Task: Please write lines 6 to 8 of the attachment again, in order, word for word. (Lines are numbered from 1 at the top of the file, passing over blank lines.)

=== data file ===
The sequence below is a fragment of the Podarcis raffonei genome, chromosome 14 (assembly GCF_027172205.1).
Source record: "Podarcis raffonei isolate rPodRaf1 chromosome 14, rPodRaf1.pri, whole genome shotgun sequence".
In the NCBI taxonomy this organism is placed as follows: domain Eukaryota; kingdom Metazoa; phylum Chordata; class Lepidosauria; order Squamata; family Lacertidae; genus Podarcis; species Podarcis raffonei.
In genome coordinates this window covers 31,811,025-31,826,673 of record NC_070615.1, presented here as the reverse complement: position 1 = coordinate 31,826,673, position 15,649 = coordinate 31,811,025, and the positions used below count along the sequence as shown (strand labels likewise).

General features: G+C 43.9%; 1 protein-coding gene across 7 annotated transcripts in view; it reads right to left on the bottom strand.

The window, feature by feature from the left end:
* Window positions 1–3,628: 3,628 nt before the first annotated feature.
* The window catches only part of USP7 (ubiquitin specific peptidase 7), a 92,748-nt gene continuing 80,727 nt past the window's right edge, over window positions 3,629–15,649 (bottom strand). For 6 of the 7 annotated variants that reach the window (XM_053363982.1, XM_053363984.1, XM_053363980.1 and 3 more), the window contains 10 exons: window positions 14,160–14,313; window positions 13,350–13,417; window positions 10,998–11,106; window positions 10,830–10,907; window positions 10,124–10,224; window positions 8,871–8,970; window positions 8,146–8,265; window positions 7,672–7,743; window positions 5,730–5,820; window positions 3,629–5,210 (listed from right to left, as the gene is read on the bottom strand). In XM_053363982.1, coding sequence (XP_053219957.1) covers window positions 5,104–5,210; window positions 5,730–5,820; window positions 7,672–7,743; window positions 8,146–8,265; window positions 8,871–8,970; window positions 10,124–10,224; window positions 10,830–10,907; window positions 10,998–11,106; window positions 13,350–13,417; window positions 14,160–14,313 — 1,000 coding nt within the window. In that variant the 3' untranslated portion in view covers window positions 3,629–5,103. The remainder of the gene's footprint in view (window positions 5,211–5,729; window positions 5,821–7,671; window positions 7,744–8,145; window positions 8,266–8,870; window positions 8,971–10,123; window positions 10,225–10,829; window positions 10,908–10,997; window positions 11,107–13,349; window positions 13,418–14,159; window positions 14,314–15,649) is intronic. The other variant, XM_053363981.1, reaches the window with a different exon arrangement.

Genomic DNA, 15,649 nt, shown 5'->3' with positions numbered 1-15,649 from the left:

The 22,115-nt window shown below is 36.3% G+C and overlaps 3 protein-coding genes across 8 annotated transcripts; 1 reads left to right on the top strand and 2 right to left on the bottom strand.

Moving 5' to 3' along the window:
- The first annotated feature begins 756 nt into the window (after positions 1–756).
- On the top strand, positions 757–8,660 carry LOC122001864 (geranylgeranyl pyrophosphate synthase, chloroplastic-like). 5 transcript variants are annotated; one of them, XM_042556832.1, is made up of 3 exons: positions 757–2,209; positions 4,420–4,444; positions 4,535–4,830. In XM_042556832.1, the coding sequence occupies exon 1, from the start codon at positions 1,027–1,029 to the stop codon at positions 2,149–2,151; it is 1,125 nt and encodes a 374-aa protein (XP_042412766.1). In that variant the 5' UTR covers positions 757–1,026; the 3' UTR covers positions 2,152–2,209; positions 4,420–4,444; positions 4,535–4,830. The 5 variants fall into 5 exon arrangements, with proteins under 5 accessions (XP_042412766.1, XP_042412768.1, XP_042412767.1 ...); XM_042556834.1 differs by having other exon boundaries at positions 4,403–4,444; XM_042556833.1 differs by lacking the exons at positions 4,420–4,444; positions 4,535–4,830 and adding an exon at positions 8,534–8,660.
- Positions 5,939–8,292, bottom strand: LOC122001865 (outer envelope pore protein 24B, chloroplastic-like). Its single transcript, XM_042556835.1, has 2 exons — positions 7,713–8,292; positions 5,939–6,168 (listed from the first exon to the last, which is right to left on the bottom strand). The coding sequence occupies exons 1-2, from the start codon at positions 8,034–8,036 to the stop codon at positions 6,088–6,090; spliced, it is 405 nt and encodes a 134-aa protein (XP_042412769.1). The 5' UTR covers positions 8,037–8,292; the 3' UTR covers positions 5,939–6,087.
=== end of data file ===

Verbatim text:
The window, feature by feature from the left end:
* Window positions 1–3,628: 3,628 nt before the first annotated feature.
* The window catches only part of USP7 (ubiquitin specific peptidase 7), a 92,748-nt gene continuing 80,727 nt past the window's right edge, over window positions 3,629–15,649 (bottom strand). For 6 of the 7 annotated variants that reach the window (XM_053363982.1, XM_053363984.1, XM_053363980.1 and 3 more), the window contains 10 exons: window positions 14,160–14,313; window positions 13,350–13,417; window positions 10,998–11,106; window positions 10,830–10,907; window positions 10,124–10,224; window positions 8,871–8,970; window positions 8,146–8,265; window positions 7,672–7,743; window positions 5,730–5,820; window positions 3,629–5,210 (listed from right to left, as the gene is read on the bottom strand). In XM_053363982.1, coding sequence (XP_053219957.1) covers window positions 5,104–5,210; window positions 5,730–5,820; window positions 7,672–7,743; window positions 8,146–8,265; window positions 8,871–8,970; window positions 10,124–10,224; window positions 10,830–10,907; window positions 10,998–11,106; window positions 13,350–13,417; window positions 14,160–14,313 — 1,000 coding nt within the window. In that variant the 3' untranslated portion in view covers window positions 3,629–5,103. The remainder of the gene's footprint in view (window positions 5,211–5,729; window positions 5,821–7,671; window positions 7,744–8,145; window positions 8,266–8,870; window positions 8,971–10,123; window positions 10,225–10,829; window positions 10,908–10,997; window positions 11,107–13,349; window positions 13,418–14,159; window positions 14,314–15,649) is intronic. The other variant, XM_053363981.1, reaches the window with a different exon arrangement.